- Drug czar: Incarceration of nonviolent drug offenders is an "outdated" policy
- "We cannot simply arrest our way out of the drug problem," he says
- The White House says drug use in the U.S. has "dropped substantially"
- "Serious drug-related challenges remain," Obama says
The U.S. government's drug strategy should focus more on treating addiction and less on imposing harsh prison sentences, the White House said Tuesday.
"Outdated policies like the mass incarceration of nonviolent drug offenders are relics of the past that ignore the need for a balanced public health and safety approach to our drug problem," Gil Kerlikowske, director of the Office of National Drug Control Policy, said in a statement.
The office's annual report to Congress suggests a "new national approach" that includes criminal justice system reforms aimed at stopping "the revolving door of drug use, crime, incarceration, and rearrest," officials said in a statement.
"The policy alternatives contained in our new strategy support mainstream reforms based on the proven facts that drug addiction is a disease of the brain that can be prevented and treated and that we cannot simply arrest our way out of the drug problem," said Kerlikowske, who is known as the nation's "drug czar."
Since U.S. President Barack Obama tapped him for the job in 2009, Kerlikowske has made it clear that the United States needs to do a better job of treating addicts to try to reduce the demand for narcotics.
Tuesday's report builds on an approach administration officials have promoted since 2010, Kerlikowske, U.S. Attorney General Eric Holder and U.S. Secretary of Health and Human Services Kathleen Sebelius said in a joint statement posted on the White House website.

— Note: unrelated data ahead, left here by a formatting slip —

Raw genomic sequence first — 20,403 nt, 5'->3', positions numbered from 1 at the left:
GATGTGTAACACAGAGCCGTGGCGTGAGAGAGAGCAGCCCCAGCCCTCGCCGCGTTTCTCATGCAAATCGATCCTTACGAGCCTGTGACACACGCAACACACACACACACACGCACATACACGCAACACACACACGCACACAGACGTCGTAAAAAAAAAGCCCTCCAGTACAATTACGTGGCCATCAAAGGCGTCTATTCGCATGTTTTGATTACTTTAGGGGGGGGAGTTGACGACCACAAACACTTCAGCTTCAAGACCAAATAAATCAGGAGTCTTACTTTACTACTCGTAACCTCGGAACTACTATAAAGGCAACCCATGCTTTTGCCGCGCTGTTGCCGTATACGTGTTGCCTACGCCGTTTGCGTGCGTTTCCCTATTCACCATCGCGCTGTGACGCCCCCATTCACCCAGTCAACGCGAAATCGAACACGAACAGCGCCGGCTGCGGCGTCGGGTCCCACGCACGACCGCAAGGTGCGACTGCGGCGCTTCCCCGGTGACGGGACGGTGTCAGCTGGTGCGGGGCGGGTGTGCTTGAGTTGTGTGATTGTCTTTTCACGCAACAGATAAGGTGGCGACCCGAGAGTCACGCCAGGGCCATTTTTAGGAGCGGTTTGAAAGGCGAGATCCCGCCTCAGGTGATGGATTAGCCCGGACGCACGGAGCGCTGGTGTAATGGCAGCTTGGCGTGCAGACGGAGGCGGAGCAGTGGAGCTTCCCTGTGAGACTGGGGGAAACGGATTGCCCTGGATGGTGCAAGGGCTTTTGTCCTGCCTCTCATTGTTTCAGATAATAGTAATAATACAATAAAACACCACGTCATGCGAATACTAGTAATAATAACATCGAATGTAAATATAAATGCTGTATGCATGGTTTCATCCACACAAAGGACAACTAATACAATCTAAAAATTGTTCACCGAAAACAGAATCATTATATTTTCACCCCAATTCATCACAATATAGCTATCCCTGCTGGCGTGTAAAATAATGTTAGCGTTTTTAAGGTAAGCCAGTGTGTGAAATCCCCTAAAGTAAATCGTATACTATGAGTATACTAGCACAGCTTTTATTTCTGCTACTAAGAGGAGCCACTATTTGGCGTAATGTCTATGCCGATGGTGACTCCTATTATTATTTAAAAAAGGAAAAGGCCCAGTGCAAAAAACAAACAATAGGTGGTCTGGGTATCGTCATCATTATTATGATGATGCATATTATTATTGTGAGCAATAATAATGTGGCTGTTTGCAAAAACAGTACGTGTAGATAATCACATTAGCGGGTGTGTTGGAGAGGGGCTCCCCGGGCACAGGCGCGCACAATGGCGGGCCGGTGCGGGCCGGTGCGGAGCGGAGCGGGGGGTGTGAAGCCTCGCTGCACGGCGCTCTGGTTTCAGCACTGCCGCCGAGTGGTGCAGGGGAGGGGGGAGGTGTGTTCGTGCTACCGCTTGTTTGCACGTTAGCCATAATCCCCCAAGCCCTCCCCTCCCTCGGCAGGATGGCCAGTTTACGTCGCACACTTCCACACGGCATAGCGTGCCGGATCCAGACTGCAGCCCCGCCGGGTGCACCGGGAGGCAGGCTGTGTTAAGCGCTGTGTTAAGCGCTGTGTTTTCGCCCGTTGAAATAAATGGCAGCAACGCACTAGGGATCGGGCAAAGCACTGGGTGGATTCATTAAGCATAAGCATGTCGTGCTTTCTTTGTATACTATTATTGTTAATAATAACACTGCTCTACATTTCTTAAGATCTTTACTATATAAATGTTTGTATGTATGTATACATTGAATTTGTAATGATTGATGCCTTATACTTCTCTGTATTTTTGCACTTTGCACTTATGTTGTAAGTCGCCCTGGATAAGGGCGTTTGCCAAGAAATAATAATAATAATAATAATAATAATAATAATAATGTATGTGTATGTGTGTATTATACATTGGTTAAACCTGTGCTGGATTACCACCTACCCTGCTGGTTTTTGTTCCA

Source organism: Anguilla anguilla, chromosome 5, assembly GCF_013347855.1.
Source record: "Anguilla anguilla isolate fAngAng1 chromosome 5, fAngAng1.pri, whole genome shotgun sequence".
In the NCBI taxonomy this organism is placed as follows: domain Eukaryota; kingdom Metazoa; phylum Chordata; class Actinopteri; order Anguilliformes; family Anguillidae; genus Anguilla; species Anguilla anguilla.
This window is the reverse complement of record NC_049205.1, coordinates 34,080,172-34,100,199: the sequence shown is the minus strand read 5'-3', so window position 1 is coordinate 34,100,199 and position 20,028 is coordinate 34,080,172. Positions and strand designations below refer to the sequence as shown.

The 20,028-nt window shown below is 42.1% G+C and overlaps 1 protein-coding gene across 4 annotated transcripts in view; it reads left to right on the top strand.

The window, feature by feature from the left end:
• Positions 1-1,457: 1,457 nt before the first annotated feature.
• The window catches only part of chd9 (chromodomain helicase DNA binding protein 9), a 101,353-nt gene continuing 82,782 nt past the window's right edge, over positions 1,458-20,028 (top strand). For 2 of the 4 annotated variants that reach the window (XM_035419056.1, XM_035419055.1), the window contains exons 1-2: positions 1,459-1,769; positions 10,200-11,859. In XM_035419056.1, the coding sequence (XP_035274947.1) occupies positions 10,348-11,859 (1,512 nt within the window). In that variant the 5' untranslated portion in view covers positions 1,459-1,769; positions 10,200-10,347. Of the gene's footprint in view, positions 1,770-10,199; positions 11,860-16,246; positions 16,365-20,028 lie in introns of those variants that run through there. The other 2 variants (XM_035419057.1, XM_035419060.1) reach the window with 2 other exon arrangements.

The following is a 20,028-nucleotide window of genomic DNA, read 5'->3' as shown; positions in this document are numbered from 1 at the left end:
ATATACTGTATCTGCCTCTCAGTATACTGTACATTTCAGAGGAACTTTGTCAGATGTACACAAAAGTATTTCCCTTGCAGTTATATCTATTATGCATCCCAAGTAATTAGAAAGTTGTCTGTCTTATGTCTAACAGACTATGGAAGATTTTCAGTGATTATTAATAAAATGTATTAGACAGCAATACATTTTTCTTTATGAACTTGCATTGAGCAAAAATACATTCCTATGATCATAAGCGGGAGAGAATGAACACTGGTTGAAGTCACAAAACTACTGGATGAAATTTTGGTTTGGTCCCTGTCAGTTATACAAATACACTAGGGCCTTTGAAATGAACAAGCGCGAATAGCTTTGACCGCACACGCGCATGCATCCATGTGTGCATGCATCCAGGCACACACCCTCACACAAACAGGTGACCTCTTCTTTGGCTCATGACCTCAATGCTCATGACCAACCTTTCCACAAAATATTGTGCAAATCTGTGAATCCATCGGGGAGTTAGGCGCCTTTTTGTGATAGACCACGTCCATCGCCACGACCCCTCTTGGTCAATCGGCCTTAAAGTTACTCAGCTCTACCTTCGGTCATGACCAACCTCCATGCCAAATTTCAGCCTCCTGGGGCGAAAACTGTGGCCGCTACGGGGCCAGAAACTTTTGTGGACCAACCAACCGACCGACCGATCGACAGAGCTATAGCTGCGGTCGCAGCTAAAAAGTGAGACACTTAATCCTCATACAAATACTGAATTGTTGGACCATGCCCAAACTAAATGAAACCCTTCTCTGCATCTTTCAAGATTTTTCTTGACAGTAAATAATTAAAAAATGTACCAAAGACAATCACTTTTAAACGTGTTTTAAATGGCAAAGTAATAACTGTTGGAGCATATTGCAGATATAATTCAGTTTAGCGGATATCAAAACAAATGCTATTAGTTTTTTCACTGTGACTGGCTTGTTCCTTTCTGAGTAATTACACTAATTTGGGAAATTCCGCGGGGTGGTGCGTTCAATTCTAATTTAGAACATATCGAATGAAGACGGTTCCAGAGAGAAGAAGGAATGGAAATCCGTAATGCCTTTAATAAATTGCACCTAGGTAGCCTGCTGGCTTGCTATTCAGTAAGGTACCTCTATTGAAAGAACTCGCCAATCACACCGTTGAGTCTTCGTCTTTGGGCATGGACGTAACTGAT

"It outlines ways to break the cycle of drug use, crime, incarceration, and arrest by diverting nonviolent drug offenders into treatment, bolstering support for re-entry programs that help offenders rejoin their communities and advancing support for innovative enforcement programs proven to improve public health while protecting public safety," the statement said.
Overall drug use in the United States has "dropped substantially" over the past 30 years, the policy office said Tuesday. Cocaine consumption in the United States had decreased 40% from 2006 to 2010, and methamphetamine use had dropped 50% in that same period, the office said.
But in the report, President Obama said "serious drug-related challenges remain," including prescription drug abuse and the large number of people who need treatment for substance abuse but do not receive it.
"Young people's perceptions of the risks of drug use have declined over the past decade, and research suggests that this often predicts future increases in drug use," Obama wrote.
The report's release came two days after the end of the Summit of the Americas in Cartagena, Colombia, where Western Hemisphere leaders agreed that the Organization of American States would begin a study examining alternatives for fighting drug-fueled organized crime.
The war on drugs drew some of the sharpest distinctions among leaders at the two-day gathering.
On Saturday, leaders debated how to address drug trafficking and violence in the hemisphere, with several calling for new approaches -- something Obama said he was open to, though he closed the door on legalization.